Pension fund executives, like many investors, historically have been willing to pay a premium for liquidity. Lately, though, they've started to realize that, for many investments, liquidity can be an illusion. When the 2008 financial crisis hit, only the very highest-quality assets — such as U.S. Treasuries — proved as liquid as advertised.
Post-crisis, stricter regulations have forced banks to cut their inventories of assets, such as corporate bonds, and pare their traditional role as market makers — just as corporate bond issuance has increased dramatically. This imbalance has created illiquidity risk in the corporate bond market. And to add insult to injury, investors aren't getting much extra compensation for it: investment-grade and high-yield bond yields are near record lows.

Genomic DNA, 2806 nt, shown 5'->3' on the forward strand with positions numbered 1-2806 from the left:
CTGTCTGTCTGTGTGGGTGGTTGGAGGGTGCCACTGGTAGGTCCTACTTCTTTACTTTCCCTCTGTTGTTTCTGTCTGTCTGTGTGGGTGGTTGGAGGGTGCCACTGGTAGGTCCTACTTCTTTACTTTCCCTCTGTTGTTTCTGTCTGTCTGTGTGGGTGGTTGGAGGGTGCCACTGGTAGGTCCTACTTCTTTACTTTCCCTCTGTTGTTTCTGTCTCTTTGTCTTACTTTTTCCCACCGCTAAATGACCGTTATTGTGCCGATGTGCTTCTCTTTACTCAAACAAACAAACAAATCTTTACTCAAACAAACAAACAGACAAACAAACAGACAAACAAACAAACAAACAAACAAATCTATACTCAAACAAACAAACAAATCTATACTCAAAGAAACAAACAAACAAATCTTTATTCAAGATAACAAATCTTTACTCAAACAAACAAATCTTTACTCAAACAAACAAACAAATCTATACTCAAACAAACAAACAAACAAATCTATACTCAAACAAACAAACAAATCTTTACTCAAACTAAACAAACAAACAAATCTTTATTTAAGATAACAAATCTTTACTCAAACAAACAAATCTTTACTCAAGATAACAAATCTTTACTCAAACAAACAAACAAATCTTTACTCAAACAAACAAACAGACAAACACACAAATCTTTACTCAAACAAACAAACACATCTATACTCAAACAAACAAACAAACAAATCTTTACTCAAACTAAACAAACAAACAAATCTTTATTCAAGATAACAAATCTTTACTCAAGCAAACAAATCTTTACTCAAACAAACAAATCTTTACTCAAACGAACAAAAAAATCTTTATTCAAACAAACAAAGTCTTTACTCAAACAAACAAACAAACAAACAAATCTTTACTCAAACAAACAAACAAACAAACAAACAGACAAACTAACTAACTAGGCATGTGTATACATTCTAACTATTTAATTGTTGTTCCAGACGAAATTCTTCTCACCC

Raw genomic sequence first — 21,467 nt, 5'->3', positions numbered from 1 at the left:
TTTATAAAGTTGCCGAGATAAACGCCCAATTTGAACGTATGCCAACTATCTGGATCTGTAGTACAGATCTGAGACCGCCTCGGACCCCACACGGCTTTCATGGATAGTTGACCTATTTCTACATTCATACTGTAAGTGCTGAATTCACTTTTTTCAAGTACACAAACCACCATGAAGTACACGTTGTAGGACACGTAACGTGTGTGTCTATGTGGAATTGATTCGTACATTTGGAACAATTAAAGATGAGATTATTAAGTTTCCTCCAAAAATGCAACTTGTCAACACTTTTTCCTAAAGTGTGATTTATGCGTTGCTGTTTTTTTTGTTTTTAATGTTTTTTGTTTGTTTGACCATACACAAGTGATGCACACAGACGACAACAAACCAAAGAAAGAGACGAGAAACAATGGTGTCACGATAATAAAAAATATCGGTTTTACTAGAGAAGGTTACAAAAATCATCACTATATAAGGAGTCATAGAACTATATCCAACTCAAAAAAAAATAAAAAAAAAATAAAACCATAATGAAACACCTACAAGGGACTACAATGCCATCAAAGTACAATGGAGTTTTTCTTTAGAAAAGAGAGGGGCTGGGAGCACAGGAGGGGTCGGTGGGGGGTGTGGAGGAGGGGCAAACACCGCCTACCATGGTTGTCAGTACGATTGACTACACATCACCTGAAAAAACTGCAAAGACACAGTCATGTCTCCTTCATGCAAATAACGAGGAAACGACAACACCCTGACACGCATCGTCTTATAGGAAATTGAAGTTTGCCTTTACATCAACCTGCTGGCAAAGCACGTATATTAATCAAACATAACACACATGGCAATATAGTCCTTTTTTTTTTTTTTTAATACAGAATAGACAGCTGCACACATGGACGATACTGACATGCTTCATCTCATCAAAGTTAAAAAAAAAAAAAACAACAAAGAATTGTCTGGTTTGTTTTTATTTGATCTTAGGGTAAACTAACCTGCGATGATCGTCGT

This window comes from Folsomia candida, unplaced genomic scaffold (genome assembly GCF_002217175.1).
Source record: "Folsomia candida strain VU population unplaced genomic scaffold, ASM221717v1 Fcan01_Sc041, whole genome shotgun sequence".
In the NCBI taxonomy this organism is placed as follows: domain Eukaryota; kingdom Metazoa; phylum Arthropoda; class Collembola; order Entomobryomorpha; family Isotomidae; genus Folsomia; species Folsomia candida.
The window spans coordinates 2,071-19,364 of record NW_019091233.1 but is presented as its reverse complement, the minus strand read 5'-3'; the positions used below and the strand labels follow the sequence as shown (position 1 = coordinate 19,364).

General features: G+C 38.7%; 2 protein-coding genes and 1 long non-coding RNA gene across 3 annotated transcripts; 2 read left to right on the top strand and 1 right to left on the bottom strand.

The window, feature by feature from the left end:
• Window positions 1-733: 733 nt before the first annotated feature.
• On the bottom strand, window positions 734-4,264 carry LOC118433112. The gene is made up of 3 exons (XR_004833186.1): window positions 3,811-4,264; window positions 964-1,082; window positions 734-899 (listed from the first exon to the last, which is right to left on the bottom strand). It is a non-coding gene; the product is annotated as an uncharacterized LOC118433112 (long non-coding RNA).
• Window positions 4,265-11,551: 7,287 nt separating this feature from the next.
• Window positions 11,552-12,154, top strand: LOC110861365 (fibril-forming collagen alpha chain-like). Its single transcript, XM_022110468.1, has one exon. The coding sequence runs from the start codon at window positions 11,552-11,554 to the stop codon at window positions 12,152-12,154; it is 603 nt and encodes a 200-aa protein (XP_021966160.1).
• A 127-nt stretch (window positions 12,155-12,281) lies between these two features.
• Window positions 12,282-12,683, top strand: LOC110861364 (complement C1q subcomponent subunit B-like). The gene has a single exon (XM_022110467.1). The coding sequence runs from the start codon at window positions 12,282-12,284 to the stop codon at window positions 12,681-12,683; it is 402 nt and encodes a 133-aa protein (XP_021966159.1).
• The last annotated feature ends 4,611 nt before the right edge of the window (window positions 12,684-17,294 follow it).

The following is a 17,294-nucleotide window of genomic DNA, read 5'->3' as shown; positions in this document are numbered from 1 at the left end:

The alternative might be increased allocations to the sort of private-credit investments that come with potentially higher returns — residential and commercial real estate, infrastructure, direct middle-market lending. This approach could be crucial if pension funds want to be able to meet benefit payments when the next generation of workers starts to retire.
The evolution of financial markets has made a growing array of less liquid but potentially higher-return investment opportunities available to institutions today. Banks, pressured by regulators to become smaller and safer, are lending less — leaving alternative credit providers such as asset managers, insurance companies and specialty-finance firms to fill the void.